UNISON condemns ‘disgraceful’ approval for North Sea oil field

‘Somebody must show international leadership in tackling climate change. It looks like it won’t be the UK’

                                                                                                                       © Bill Kasman

UNISON today joined environmental campaigners and others in condemning the “disgraceful” go-ahead for a new oil and gas field off the coast of Shetland.

The UK’s oil and gas regulator, the North Sea Transition Authority, has granted permission to Oslo-listed Equinor and the British firm Ithaca Energy to develop the Rosebank field.

The Guardian reported that green campaigners, including Greta Thunberg, had called on the UK government to halt the development, arguing that it contravened Britain’s plan for a net zero economy.

Posting online, Green Party MP Caroline Lucas called the move “the greatest act of environmental vandalism in my lifetime”.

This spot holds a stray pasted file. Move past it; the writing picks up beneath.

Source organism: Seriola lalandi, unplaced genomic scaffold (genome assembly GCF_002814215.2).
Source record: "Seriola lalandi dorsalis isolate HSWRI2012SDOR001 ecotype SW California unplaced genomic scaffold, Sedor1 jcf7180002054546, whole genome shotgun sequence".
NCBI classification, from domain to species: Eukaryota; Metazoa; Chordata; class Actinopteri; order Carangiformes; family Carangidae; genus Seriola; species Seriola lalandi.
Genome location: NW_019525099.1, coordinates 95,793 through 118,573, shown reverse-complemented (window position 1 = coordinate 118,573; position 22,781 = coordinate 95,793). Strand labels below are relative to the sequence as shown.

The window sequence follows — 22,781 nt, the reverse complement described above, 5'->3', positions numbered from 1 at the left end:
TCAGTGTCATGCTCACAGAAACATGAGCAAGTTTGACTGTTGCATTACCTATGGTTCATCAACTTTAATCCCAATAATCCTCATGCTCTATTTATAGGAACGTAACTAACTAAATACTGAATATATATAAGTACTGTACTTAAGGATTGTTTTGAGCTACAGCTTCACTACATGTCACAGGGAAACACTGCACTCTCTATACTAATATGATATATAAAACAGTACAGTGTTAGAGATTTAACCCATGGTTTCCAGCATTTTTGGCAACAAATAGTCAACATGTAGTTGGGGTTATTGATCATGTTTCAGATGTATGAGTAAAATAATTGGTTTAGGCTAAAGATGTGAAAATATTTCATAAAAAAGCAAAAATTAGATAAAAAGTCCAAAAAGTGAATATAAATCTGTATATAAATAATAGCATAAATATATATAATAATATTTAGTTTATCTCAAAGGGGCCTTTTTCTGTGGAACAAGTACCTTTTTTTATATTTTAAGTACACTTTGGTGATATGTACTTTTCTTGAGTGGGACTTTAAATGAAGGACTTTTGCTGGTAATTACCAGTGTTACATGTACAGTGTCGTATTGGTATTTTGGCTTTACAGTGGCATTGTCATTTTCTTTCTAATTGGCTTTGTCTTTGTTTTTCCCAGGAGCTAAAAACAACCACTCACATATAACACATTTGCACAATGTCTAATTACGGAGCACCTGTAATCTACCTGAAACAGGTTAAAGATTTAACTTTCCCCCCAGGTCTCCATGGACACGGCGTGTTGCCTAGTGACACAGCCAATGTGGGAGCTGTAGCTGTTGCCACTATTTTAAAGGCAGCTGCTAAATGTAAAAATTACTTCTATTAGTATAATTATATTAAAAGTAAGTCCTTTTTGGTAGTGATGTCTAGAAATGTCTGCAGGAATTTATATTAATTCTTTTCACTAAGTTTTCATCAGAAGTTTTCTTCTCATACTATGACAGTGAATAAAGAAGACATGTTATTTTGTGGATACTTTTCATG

UNISON is standing with Stop Climate Chaos Scotland in calling for a managed phase down of oil and gas production in the North Sea, as part of a just transition for workers and communities.

And UNISON policy offer Michelle Singleton said today: “We condemn today’s disgraceful go-ahead for Rosebank.

“Despite committing to a policy of reducing oil and gas, these licences to drill for more have now been granted ­– it should be obvious you can’t reduce something by having more of it.”

Ms Singleton added that the new field would not increase the UK’s energy security, since the oil taken would likely be sold on the global market.

“Unless the government was to nationalise the fields, it will have no control over where the output goes, so it won’t necessarily come to us. And for the same reason, it will not make our energy bills cheaper.

“Plus, renewable energy is much, much, cheaper, so if the government were serious about the household price of energy it would invest more to scale up renewable options.”

The UK ought to be showing leadership on the climate issue, she added.

“Even the Tory chair of the climate change committee, Lord Deben, noted that ‘We can’t ask other people to restrain their production if we don’t do it ourselves’. Somebody must show international leadership in tackling climate change. It looks like it won’t be the UK.”